So, this fall, virtual class discussions will have many potential spectators — parents, siblings, etc. — in the same room.  We’ll never be quite sure who is overhearing the discourse.  What does this do for our equity/inclusion work?

How much have students depended on the (somewhat) secure barriers of our physical classrooms to encourage vulnerability?  How many of us have installed some version of “what happens here stays here” to help this?

While conversations about race are in my wheelhouse, and remain a concern in this no-walls environment — I am most intrigued by the damage that “helicopter/snowplow” parents can do in honest conversations about gender/sexuality …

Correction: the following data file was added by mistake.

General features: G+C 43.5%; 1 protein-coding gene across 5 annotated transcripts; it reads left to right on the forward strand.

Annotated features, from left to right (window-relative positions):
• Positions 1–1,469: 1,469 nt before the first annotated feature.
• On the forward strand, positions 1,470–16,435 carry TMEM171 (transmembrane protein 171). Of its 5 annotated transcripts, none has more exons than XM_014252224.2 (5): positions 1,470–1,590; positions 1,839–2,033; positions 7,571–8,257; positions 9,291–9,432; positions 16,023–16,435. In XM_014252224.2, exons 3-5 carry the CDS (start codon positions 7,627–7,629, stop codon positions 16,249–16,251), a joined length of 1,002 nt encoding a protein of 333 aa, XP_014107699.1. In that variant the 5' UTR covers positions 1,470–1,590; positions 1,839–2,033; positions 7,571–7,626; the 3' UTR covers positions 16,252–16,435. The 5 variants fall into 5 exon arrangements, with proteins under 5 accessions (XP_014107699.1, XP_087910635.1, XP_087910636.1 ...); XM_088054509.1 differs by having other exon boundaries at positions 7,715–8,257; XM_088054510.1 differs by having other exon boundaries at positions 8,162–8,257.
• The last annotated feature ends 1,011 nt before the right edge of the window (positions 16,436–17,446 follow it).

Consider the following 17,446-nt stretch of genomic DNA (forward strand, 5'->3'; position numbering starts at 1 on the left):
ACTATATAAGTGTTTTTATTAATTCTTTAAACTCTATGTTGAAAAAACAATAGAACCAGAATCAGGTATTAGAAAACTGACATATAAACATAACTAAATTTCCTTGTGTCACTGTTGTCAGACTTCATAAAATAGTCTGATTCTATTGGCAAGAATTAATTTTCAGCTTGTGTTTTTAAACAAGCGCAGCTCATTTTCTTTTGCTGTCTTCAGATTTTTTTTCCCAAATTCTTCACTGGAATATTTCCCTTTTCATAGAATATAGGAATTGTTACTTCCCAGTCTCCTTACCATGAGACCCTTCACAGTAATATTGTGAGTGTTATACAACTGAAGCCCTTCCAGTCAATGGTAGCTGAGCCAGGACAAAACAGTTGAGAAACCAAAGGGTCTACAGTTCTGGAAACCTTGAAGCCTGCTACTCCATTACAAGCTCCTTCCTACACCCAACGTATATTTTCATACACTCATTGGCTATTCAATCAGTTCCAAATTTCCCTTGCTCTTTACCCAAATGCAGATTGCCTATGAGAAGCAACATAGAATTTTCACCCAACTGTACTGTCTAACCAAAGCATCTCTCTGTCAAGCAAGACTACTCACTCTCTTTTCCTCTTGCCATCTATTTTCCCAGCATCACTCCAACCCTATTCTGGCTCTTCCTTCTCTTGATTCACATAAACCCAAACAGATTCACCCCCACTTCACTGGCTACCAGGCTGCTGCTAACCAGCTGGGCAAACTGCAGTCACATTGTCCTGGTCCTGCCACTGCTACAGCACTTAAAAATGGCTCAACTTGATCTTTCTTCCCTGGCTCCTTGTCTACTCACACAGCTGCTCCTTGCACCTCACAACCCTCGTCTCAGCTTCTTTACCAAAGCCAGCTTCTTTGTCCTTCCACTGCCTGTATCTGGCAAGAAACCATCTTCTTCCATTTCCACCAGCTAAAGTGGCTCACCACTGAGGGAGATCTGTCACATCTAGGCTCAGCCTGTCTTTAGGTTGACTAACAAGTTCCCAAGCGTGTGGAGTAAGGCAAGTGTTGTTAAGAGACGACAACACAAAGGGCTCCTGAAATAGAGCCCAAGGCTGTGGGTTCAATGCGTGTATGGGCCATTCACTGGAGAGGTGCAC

And while “conservative” parents are my chief concern — I know that the damage can come from the left too.  If we are engaged in the messy work of destabilizing a kids racism or homophobia or transphobia — how much do we want their classmates’ parents piling on?

Several journalists and news organizations got wind of this thread (as did scores of twitter users who posted comments both supporting and criticizing Matthew), and several stories were written.  The Daily Wire, a conservative news website founded by Ben Shapiro, wrote two critical stories about the tweets (see here and here), and a popular conservative blog titled American Thinker also wrote a scathing story about the tweets (see here).  To be fair, these articles were overly hostile and although they raised legitimate concerns, were a bit sensational and skewed by politics.